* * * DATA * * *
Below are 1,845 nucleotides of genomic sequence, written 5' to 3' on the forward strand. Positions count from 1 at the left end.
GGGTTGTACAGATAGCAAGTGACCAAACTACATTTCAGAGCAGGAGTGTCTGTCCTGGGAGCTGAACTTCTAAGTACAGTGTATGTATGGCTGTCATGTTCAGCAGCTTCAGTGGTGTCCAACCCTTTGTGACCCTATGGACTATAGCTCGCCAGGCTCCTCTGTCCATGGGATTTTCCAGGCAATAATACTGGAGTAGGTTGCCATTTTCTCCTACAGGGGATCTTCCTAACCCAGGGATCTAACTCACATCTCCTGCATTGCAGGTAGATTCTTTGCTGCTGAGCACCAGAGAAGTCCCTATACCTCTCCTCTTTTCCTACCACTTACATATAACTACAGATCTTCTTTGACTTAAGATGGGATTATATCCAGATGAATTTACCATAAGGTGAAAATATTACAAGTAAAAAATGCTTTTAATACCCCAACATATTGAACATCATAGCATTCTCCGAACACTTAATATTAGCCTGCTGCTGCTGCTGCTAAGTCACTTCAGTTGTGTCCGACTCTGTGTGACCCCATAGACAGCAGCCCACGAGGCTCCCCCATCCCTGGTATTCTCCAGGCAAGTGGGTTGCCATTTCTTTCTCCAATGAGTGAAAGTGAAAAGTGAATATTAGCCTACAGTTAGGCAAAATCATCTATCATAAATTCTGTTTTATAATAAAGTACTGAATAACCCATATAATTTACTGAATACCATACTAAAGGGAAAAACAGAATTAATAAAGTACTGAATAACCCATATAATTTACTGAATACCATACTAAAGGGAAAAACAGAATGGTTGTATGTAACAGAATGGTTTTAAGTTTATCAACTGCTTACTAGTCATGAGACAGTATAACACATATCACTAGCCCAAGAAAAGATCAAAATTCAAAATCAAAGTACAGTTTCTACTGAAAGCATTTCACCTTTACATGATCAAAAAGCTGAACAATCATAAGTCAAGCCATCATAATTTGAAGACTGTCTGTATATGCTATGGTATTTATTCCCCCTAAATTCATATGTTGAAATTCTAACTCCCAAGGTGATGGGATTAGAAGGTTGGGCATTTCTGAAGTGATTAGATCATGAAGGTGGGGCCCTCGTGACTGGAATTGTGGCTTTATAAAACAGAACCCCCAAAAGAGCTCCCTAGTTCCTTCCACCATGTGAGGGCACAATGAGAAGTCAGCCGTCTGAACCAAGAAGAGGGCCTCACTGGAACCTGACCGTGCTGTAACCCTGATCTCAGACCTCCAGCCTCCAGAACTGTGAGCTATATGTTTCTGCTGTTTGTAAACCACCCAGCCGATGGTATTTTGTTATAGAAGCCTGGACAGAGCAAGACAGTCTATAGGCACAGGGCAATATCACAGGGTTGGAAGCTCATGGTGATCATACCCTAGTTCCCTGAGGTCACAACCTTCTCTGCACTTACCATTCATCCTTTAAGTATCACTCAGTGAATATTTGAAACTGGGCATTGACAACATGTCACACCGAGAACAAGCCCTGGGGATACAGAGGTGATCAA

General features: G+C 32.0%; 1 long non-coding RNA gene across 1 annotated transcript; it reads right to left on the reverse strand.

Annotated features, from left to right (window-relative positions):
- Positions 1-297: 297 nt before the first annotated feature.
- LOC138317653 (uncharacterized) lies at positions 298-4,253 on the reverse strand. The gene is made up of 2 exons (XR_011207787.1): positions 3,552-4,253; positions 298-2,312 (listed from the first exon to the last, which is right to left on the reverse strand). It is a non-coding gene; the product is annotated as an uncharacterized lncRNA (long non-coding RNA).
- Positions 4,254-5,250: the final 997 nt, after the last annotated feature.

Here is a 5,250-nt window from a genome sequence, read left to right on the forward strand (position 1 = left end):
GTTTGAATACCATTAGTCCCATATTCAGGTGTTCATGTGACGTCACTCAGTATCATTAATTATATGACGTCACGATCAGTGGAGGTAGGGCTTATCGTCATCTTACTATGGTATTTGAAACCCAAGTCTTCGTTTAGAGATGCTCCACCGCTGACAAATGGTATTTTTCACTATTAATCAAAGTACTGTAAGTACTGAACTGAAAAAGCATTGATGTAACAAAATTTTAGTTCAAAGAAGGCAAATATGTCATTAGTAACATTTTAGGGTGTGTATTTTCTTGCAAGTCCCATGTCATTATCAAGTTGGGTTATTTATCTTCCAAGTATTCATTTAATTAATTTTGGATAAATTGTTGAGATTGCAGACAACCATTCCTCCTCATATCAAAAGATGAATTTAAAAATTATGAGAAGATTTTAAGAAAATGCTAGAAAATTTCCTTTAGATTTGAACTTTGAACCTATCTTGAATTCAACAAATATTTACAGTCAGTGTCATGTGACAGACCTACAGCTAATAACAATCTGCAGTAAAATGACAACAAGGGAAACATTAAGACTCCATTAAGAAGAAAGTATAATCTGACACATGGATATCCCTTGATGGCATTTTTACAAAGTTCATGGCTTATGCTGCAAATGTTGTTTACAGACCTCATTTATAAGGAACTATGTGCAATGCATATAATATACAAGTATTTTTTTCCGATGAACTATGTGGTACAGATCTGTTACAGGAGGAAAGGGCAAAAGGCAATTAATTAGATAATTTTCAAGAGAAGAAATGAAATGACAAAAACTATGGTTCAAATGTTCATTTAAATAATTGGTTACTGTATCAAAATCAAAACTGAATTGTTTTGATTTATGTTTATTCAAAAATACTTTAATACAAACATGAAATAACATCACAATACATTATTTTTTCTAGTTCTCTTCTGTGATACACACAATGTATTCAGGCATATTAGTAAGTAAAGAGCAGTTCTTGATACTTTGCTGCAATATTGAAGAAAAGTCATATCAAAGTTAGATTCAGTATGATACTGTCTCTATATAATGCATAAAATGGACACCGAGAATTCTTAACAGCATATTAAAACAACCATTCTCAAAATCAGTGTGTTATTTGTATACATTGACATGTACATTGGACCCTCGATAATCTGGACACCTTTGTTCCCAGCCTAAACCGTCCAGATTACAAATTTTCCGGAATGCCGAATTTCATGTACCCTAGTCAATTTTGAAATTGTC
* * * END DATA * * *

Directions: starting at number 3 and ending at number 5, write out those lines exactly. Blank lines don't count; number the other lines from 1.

General features: G+C 32.0%; 1 long non-coding RNA gene across 1 annotated transcript; it reads right to left on the reverse strand.

Annotated features, from left to right (window-relative positions):
- Positions 1-297: 297 nt before the first annotated feature.